Tools to Support Rapid QI during an Emergency Response

Insights from an accredited health department – Richland Public Health

Like every local health department across the nation, we have multiple plans in place that address all 15 response capabilities for a public health emergency.

While the plans provide a strong foundation, every public health emergency is unique and fraught with rapidly developing situations. These rapidly developing situations require rapid quality improvement (QI) projects that support quick and efficient mitigation efforts to reduce the loss of life and property during a disaster.  To identify gaps and areas of improvement for rapid QI projects, the emergency response plans should be key, go-to tools that are referenced immediately. These plans, which are tested regularly, have been developed with input and guidance from subject matter experts, as well as local, regional, state, and federal partners.

The planning cycleAnytime a plan is used, whether it is for a real-world event (RWE) or training exercise, an After Action Review (AAR) is conducted and an Improvement Plan (IP) is implemented. The AAR and IP are both excellent continuous quality improvement tools, and can be extremely beneficial in rapid QI projects. An AAR (hotwash) can be conducted at any time during the exercise or response so lessons learned can be identified and addressed immediately. This will improve the overall performance of the local health department and all of the responding agencies and community partners.

Richland Public Health used the Plan, Do, Check, Act (PDCA) cycle to improve or change existing processes, programs and/or services to meet Incident Objectives for ourCOVID-19 response. Some Incident Objectives also led to the development of new processes or policies, another ideal opportunity to employ the PDCA cycle. The Planning Cycle of the Incident Command System (ICS), also referred to as the Planning “P”, follows a PDCA approach and establishes SMART Incident Objectives – objectives which are specific, measurable, action-oriented, and realistic with a time frame. One of the hallmarks of QI is the use of SMART objectives and goals. The use of the PDCA cycle, the integration of SMART objectives, and the continuous cycle of development creates a dynamic parallel between quality improvement and emergency response. Rapid QI during a response needs to be done with such haste that documentation can be a challenge. As such, we found ICS forms provided excellent documentation of both our response and our rapid QI projects associated with the pandemic. In particular, ICS Form 201, the Incident Briefing, and ICS Form 209, the Incident Status Summary. We also used ICS Form 207, the Incident Organization Chart, to keep track of ICS staff assignments as staff assumed new roles and additional responsibilities constantly to support rapid QI projects. The Safety Message/Plan, ICS Form 208, was another valuable tool.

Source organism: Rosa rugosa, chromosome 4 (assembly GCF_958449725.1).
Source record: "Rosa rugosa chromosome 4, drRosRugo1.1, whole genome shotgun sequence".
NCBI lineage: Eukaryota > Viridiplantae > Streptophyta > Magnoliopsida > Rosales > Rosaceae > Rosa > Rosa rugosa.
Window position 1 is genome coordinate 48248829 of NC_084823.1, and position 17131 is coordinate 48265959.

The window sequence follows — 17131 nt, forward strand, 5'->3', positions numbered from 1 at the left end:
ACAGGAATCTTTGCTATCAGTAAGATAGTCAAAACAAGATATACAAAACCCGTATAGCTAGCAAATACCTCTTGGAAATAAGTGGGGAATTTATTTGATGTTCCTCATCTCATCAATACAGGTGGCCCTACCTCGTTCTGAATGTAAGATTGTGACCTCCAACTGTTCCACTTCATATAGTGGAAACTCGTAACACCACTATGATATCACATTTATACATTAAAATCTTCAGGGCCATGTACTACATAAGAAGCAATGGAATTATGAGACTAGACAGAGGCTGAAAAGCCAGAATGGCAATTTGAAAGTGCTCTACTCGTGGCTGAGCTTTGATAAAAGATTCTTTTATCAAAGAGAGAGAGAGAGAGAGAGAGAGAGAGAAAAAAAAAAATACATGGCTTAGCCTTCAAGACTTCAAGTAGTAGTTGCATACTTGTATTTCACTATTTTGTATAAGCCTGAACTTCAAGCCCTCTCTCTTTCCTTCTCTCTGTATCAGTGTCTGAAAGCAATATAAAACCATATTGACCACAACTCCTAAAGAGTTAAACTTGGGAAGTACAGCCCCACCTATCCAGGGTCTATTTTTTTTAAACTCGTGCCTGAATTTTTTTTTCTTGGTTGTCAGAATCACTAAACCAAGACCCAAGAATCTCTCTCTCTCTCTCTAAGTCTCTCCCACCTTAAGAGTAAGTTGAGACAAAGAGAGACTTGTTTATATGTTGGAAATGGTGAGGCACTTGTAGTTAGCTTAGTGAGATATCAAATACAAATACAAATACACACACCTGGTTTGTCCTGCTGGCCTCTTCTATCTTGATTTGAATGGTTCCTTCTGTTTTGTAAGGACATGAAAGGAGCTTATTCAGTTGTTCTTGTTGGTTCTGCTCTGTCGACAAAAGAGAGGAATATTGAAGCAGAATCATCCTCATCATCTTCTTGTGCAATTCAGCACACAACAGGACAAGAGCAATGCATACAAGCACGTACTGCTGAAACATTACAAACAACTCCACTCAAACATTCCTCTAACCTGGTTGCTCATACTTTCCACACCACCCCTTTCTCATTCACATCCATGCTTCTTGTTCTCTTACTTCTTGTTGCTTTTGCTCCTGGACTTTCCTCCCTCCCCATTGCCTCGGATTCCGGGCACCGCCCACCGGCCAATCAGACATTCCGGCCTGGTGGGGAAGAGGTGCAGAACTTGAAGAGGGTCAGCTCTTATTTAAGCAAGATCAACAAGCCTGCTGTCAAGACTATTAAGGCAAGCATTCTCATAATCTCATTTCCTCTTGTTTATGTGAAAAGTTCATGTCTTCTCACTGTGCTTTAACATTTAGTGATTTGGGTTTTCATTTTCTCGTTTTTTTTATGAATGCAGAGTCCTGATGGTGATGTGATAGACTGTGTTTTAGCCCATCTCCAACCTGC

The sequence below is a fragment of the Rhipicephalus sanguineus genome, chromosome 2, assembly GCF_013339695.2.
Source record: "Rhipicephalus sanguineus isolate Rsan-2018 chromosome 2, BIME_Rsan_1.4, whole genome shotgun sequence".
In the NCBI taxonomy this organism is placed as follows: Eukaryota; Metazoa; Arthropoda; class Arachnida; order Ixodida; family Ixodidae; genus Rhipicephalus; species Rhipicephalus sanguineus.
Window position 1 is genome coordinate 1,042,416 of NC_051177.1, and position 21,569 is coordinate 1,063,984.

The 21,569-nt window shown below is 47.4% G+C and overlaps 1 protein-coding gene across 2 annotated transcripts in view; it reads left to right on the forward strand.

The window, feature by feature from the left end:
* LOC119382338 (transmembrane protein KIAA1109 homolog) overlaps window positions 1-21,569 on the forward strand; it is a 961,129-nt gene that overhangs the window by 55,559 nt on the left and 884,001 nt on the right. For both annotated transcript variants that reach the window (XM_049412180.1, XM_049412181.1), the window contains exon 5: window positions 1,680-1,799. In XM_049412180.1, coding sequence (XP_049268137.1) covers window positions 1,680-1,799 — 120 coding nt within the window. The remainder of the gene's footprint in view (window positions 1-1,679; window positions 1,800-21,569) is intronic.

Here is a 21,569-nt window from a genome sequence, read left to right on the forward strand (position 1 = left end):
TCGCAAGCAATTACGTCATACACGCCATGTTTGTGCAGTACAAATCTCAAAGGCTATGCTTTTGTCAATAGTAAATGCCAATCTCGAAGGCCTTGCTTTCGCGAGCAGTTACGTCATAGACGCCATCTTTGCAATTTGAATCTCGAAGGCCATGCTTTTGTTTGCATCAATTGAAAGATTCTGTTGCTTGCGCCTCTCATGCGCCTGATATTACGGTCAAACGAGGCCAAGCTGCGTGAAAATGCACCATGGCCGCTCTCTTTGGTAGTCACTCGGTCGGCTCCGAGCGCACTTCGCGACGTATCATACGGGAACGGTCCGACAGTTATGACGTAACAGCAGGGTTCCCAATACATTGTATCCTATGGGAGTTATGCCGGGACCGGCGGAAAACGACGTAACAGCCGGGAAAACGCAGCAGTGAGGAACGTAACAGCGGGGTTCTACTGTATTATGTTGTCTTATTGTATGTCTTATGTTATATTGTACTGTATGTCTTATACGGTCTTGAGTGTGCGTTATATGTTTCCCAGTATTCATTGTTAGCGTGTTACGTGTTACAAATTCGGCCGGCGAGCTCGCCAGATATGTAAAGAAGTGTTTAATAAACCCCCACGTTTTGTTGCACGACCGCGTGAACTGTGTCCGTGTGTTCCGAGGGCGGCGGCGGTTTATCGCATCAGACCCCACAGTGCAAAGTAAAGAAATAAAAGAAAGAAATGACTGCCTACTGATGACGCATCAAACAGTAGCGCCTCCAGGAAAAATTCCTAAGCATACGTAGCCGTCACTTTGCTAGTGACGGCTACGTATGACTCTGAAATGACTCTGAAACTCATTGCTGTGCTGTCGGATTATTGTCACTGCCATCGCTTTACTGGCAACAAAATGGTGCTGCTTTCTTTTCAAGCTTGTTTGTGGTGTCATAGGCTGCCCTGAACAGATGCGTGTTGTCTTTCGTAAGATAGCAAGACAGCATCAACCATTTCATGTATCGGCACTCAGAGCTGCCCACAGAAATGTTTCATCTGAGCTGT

The identification, development, monitoring, and adjustments of our rapid QI projects associated with the pandemic response occurred primarily in Incident Command. As a result, QI initiatives progressed quickly because the key players were engaged, understood available resources, and could authorize the use of those resources.

We’ve adapted so quickly to meet the needs of our community that most of us likely don’t even realize we have spent the last year successfully navigating continuous, rapid QI projects. It will be important to highlight those rapid QI successes when we are able to reflect upon our pivotal role in the COVID-19 pandemic. Our employees will be empowered by the realization that they completed QI projects, without even realizing it, during our busiest, most stressful, but most important season ever in public health.

– Jill Hartson, Accreditation Coordinator, Richland Public Health